Happy National Grammar Day!
The Times regularly hears from readers about issues of language in its articles. Sometimes the problem is an incorrect word (stationery vs. stationary) or a misspelling (metastisize vs. metastasize), to cite two from the last week. Other times, it’s subject-verb agreement, verb tenses or usage.
In honor of National Grammar Day, here are a few recent grammar-related e-mails from the Readers’ Rep inbox:
Leonard Fenton, whose subject line read “Regularizing irregular past tense verb forms,” wrote:
I’ve been a daily reader of The Times for 40 years or so, and I am a little concerned to have noticed that grammatical standards have become gradually less rigorous at The Times in the past few years. Most obviously, irregular past tense and past participles, those quirky and lovely holdovers from our language's youth, are being unnecessarily regularized.
In the Feb. 27 article on Page A10, “The shows will go on,” the author uses the word “sneaked,” instead of “snuck.” Times usage also often has “he dived,” instead of “ he dove,” and many other examples or regularizing irregular past participles.
We have already lost many lovely and interesting irregular past participles over the centuries, and having a major American newspaper contribute to the demise of proper usage is a shame. Beautiful, fun, interesting words like slept, bitten, leapt, and wrung should keep their place in our complex and diverse language.
The Times relies on a standard dictionary for usage, and that is Webster’s New World College Dictionary, Fourth Edition. That is also the dictionary used by Associated Press for its AP Stylebook, which is very widely used in the newspaper industry.
In Webster’s New World, “sneaked” is the past tense of “sneak.” Likewise, “dived” is the past tense of “dive.” And the 2009 AP Stylebook’s entry reads: “ ‘Sneaked.’ Preferred as past tense of ‘sneak.’ Do not use the colloquial ‘snuck.’ ”
However, Webster’s New World does give “slept” as the past tense of “sleep.” Hopefully we won’t be seeing “sleeped” anytime soon!
Todd Terres of Camarillo has a different pet peeve:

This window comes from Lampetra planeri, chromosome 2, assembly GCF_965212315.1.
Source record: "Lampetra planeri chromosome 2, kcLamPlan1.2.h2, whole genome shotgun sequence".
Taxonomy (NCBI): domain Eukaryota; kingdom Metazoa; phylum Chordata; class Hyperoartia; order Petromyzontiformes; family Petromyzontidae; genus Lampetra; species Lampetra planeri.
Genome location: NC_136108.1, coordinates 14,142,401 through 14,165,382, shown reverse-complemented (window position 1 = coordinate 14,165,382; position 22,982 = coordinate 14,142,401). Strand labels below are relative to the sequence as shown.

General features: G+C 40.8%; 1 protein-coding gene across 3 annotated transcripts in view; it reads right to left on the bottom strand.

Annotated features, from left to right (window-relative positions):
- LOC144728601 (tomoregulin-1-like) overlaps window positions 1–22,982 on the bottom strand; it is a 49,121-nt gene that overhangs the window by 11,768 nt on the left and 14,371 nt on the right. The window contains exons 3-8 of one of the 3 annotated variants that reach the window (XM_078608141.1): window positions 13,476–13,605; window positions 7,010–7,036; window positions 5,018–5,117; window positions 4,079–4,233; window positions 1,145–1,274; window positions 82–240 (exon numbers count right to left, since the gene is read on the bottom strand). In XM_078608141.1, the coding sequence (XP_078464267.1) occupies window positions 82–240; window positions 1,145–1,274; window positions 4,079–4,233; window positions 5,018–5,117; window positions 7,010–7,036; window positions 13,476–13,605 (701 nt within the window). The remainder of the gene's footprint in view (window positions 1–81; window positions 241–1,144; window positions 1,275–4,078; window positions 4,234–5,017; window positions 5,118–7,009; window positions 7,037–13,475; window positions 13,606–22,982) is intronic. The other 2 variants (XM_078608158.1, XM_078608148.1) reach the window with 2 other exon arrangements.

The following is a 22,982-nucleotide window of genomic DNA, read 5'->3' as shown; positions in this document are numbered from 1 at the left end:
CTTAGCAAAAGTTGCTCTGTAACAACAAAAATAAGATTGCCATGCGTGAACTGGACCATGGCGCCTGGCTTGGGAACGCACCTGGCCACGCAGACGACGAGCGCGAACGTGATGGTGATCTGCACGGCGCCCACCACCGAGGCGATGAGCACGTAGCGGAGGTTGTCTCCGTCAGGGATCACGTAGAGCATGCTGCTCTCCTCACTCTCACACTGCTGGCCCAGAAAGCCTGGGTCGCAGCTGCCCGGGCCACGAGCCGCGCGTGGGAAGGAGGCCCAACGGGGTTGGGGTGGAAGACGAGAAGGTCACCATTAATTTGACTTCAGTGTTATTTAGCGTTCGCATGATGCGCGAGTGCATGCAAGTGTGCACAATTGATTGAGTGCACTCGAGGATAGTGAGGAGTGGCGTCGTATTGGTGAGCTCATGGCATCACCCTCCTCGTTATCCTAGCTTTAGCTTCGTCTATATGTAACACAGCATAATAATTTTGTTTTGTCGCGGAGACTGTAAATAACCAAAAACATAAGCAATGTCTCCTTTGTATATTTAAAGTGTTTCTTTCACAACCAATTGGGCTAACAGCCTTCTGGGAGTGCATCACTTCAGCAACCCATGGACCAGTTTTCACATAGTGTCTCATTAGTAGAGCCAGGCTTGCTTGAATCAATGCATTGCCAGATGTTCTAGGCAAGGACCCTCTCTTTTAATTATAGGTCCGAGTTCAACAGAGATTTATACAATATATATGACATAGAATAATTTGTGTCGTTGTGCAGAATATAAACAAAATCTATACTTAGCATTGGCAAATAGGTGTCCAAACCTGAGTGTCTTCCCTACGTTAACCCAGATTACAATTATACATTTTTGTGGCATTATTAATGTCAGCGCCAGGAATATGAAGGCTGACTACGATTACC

I believe I’ve written to you about this before, but I’ll write again every time I see this error in your paper. In today’s Business section was this: “the same set of 38 tickets for the Springsteen concert in Washington were sold and resold 1,600 times.”
Mr. Terres’ issue is subject-verb agreement. A singular subject takes a singular verb, and in this example, “set” is the subject. “Set” is singular, so it should take a singular verb, “was”: The same set of 38 tickets for the Springsteen concert in Washington was sold and resold 1,600 times. What trips up writers and editors is the prepositional phrase “of 38 tickets,” which modifies “set.” But take out that phrase -- “The same set for the Springsteen concert in Washington was sold and resold 1,600 times” -- and it’s clear which verb to use.
Flo Selfman of Los Angeles questioned word usage:
In today's LATExtra, Page 1, see next-to- last line: “The doctor recommended that he modify his exercise regime to strengthen the leg.”
Mussolini had a "regime"; the president has an exercise "regimen." I'll keep writing as long as your writers keep saying "regime" instead of "regimen.
This is another one for Webster’s New World. Its definition of regime includes “regimen (sense 2),” which is “a regulated system of diet, exercise, etc. for therapy or the maintenance or improvement of health.”
Michael Tullius is impressively well-versed in Times style:
I am pretty sure The Times' style guide directs writers to use the singular for units of measure of 1 or less. For example, 0.40 inch of rain and 0.56 inch of rain, but 1.30 inches of rain. However, in the weather story on Page AA3 today, the writer wrote that "0.40 inches of rain had been recorded in Santa Monica and 0.56 inches had fallen in Burbank."
He’s right. Here’s the example from the style guide:
“When a number less than one is expressed as a decimal, use a zero before the point: 0.23 of an inch of rain.”
Mike J. found an embarrassing mistake:
In the story about the dog that took two bullets, you wrote, "As the dog lain wounded, Michelle hid her baby daughter in a laundry basket and alerted her fiance, who grabbed his gun." The word "lain" just is not used. "As the dog lay wounded..." is proper.
No dictionary or style guide is needed to agree with this reader. However, The Times did not write – or edit! – this article. It’s from a fellow Tribune Co. news organization and was automatically posted to latimes.com. Still, Mike J. is right.
Finally, some encouragement from reader Bonnie Koehler, a fan of language, and possibly USC:
“One looks to newspapers to hold the line on grammar de-evolution. Fight on, L.A. Times!”
Top 10 grammar myths from Grammar Girl Mignon Fogarty